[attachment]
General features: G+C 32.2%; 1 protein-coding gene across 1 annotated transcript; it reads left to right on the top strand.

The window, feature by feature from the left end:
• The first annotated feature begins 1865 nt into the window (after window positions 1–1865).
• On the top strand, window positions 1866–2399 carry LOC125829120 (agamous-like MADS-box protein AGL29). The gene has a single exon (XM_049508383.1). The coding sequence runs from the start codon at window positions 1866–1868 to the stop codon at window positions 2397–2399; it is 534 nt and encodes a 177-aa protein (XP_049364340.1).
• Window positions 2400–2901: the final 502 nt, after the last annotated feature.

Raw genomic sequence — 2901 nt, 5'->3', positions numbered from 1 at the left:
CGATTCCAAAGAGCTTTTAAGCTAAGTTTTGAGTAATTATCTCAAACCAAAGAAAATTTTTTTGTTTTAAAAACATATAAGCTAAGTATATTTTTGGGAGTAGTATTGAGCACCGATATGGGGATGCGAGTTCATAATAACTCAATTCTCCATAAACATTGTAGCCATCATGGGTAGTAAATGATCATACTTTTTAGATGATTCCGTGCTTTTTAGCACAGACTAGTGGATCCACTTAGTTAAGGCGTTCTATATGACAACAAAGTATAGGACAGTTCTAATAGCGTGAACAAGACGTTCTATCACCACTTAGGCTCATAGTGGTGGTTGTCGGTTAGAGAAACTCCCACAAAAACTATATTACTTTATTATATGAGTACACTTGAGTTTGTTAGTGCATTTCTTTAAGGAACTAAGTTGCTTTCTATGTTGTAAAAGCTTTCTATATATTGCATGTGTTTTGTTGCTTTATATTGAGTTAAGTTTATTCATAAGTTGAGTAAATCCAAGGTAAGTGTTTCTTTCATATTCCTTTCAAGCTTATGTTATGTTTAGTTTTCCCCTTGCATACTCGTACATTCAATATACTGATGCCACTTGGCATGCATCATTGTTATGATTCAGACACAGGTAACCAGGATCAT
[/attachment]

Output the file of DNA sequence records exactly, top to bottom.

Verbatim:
General features: G+C 32.2%; 1 protein-coding gene across 1 annotated transcript; it reads left to right on the top strand.

The window, feature by feature from the left end:
• The first annotated feature begins 1865 nt into the window (after window positions 1–1865).
• On the top strand, window positions 1866–2399 carry LOC125829120 (agamous-like MADS-box protein AGL29). The gene has a single exon (XM_049508383.1). The coding sequence runs from the start codon at window positions 1866–1868 to the stop codon at window positions 2397–2399; it is 534 nt and encodes a 177-aa protein (XP_049364340.1).
• Window positions 2400–2901: the final 502 nt, after the last annotated feature.

Raw genomic sequence — 2901 nt, 5'->3', positions numbered from 1 at the left:
CGATTCCAAAGAGCTTTTAAGCTAAGTTTTGAGTAATTATCTCAAACCAAAGAAAATTTTTTTGTTTTAAAAACATATAAGCTAAGTATATTTTTGGGAGTAGTATTGAGCACCGATATGGGGATGCGAGTTCATAATAACTCAATTCTCCATAAACATTGTAGCCATCATGGGTAGTAAATGATCATACTTTTTAGATGATTCCGTGCTTTTTAGCACAGACTAGTGGATCCACTTAGTTAAGGCGTTCTATATGACAACAAAGTATAGGACAGTTCTAATAGCGTGAACAAGACGTTCTATCACCACTTAGGCTCATAGTGGTGGTTGTCGGTTAGAGAAACTCCCACAAAAACTATATTACTTTATTATATGAGTACACTTGAGTTTGTTAGTGCATTTCTTTAAGGAACTAAGTTGCTTTCTATGTTGTAAAAGCTTTCTATATATTGCATGTGTTTTGTTGCTTTATATTGAGTTAAGTTTATTCATAAGTTGAGTAAATCCAAGGTAAGTGTTTCTTTCATATTCCTTTCAAGCTTATGTTATGTTTAGTTTTCCCCTTGCATACTCGTACATTCAATATACTGATGCCACTTGGCATGCATCATTGTTATGATTCAGACACAGGTAACCAGGATCAT